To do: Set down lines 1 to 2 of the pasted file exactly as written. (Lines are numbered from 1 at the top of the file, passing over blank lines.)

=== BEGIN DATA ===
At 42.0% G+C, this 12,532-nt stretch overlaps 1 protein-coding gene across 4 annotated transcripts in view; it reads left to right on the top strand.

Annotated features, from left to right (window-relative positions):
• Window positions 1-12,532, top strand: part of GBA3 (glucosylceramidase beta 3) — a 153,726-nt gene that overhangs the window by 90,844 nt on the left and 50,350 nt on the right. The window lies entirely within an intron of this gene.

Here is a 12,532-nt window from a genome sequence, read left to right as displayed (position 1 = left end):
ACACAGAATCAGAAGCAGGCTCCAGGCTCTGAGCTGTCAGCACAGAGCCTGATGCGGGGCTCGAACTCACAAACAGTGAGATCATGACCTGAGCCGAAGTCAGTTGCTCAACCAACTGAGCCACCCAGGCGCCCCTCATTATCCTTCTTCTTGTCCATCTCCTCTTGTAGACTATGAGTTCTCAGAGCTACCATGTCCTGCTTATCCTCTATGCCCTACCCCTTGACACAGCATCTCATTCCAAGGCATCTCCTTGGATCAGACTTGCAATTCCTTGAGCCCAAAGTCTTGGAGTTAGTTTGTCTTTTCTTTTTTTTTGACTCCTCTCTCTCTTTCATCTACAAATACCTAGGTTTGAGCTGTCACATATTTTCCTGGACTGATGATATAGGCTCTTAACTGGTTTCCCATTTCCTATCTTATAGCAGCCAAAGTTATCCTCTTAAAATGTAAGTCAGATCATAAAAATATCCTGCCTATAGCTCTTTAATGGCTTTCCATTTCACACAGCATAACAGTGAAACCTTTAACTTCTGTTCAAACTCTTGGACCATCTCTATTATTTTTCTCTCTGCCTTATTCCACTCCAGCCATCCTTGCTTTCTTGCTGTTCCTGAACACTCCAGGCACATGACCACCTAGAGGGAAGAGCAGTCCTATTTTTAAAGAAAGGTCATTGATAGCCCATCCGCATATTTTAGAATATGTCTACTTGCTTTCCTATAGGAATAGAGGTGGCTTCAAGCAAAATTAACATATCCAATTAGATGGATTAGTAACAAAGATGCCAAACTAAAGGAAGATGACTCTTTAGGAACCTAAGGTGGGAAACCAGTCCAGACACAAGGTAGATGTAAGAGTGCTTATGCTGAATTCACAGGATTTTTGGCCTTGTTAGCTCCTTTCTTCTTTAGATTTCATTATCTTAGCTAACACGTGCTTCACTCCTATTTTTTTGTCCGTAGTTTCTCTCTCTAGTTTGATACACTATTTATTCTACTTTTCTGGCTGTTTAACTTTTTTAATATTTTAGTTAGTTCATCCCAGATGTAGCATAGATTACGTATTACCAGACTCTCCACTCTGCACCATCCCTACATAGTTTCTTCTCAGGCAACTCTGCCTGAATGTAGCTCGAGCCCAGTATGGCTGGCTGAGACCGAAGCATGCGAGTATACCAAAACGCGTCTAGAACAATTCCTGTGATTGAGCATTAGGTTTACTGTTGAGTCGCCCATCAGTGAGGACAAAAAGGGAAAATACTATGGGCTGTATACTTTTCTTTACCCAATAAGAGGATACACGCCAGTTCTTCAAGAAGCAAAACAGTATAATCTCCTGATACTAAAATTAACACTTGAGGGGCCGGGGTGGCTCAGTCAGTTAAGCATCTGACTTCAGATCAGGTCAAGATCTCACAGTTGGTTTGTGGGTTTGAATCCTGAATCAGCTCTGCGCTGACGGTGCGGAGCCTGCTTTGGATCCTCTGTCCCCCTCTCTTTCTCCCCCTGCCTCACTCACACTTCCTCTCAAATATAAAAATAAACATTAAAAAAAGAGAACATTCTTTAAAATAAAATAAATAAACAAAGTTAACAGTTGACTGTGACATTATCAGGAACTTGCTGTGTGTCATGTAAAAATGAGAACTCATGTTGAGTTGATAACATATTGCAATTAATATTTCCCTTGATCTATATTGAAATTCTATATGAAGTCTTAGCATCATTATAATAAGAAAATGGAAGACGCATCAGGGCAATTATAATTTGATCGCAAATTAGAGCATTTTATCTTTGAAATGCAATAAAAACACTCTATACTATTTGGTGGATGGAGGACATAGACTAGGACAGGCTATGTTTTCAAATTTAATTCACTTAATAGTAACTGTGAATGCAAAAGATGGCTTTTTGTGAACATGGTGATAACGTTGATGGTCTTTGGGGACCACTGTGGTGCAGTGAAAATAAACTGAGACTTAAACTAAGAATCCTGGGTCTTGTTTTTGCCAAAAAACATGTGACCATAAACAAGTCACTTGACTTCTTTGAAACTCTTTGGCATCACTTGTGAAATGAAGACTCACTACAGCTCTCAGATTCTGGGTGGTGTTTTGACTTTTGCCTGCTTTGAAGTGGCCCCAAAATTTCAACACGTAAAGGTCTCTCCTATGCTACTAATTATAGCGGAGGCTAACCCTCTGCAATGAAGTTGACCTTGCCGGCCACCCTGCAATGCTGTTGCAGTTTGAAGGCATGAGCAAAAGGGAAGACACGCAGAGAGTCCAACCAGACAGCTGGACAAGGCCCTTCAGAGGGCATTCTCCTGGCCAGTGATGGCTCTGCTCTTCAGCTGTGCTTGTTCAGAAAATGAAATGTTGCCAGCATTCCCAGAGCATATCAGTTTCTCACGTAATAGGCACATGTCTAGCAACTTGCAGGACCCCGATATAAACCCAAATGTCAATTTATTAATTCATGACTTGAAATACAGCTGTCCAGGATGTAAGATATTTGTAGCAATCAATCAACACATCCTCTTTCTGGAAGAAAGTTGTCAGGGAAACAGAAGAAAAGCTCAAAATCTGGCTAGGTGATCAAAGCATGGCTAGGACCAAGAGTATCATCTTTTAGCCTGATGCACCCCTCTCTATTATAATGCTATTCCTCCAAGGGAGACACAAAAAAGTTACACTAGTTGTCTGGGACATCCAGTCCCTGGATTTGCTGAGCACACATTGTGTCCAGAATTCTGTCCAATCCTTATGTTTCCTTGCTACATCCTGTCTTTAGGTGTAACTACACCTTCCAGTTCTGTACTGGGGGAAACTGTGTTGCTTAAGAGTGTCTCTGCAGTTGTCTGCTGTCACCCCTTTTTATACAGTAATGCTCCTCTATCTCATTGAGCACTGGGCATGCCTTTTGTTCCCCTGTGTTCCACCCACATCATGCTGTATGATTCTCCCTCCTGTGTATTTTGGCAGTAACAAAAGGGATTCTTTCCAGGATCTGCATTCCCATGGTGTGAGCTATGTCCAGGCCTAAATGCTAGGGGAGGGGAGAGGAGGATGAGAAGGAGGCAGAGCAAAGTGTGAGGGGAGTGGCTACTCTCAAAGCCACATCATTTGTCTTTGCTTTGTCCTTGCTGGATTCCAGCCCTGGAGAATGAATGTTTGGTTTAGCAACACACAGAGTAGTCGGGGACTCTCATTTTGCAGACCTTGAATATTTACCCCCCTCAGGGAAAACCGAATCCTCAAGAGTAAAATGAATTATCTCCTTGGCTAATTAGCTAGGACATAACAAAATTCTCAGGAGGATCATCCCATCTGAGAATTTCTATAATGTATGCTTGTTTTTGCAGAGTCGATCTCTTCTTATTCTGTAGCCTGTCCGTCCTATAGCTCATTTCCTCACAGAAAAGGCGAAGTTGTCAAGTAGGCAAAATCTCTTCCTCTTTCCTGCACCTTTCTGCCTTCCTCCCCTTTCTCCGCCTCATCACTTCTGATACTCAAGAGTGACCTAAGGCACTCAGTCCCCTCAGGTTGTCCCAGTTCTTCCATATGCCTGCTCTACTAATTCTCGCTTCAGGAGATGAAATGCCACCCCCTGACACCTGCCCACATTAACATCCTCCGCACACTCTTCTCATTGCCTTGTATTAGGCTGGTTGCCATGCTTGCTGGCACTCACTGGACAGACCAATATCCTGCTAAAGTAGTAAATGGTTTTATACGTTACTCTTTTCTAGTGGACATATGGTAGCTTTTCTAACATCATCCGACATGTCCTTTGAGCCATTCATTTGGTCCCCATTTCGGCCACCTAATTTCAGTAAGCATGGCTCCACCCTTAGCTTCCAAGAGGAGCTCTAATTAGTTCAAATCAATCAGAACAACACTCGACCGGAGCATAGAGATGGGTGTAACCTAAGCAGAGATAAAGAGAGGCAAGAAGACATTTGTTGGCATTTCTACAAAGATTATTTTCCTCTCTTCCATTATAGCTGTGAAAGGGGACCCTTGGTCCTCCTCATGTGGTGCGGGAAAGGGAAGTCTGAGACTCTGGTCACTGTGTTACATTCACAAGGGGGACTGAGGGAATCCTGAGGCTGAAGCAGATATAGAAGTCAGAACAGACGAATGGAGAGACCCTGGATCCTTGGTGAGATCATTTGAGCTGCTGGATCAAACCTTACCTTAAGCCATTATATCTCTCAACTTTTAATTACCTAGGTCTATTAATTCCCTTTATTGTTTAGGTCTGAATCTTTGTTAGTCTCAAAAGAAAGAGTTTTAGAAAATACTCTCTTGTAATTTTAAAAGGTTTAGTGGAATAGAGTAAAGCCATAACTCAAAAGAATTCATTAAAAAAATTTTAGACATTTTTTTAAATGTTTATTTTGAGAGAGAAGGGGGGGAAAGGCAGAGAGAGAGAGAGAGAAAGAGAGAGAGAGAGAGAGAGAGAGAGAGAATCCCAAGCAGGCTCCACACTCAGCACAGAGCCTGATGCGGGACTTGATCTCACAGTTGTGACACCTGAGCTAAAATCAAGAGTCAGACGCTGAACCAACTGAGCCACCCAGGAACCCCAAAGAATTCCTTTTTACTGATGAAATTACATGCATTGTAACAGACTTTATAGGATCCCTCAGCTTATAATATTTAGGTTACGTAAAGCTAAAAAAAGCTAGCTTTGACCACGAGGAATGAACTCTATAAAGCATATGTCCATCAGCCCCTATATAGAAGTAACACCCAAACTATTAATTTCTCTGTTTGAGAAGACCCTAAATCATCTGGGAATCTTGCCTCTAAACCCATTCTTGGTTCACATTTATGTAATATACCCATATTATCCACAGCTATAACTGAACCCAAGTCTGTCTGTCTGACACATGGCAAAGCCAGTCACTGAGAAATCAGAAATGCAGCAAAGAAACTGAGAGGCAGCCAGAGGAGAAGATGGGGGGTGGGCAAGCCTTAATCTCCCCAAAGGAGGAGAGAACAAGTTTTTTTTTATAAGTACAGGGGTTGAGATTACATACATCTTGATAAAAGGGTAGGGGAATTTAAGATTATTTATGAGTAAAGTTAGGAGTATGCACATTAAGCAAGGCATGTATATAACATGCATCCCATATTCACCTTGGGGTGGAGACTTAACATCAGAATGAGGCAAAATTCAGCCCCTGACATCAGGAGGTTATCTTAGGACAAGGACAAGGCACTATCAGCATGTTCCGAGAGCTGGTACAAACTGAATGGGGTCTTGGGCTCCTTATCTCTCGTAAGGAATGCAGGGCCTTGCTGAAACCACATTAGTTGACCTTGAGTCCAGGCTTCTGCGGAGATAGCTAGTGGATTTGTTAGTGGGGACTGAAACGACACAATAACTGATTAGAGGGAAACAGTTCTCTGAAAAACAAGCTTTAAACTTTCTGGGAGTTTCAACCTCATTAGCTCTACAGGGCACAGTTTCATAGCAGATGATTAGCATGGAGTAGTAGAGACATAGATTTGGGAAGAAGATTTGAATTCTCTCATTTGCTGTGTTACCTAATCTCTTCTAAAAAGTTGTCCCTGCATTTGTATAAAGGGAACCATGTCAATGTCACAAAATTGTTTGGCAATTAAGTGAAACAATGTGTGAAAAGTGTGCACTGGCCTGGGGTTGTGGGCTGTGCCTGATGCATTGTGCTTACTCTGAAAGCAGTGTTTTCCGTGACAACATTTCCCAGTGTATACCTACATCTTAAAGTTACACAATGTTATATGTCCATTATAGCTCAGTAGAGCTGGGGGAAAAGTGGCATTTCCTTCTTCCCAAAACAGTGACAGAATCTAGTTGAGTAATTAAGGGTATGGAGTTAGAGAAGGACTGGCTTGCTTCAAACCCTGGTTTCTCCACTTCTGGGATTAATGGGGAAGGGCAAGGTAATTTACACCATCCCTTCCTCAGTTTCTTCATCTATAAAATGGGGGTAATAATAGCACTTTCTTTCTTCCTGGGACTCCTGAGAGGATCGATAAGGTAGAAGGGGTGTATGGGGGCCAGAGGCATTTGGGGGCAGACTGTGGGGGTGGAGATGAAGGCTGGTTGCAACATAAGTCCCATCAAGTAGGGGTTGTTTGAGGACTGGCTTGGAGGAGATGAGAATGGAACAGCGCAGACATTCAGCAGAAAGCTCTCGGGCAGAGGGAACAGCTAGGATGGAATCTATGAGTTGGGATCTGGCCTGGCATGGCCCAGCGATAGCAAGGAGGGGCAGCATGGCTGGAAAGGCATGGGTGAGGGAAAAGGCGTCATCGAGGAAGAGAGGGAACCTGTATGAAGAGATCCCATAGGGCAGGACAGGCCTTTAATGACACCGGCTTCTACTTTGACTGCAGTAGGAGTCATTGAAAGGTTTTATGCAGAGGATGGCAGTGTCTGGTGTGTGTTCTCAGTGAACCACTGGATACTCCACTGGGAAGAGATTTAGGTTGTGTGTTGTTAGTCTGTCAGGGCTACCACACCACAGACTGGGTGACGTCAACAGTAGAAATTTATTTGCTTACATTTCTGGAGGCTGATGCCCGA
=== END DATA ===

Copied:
At 42.0% G+C, this 12,532-nt stretch overlaps 1 protein-coding gene across 4 annotated transcripts in view; it reads left to right on the top strand.

Annotated features, from left to right (window-relative positions):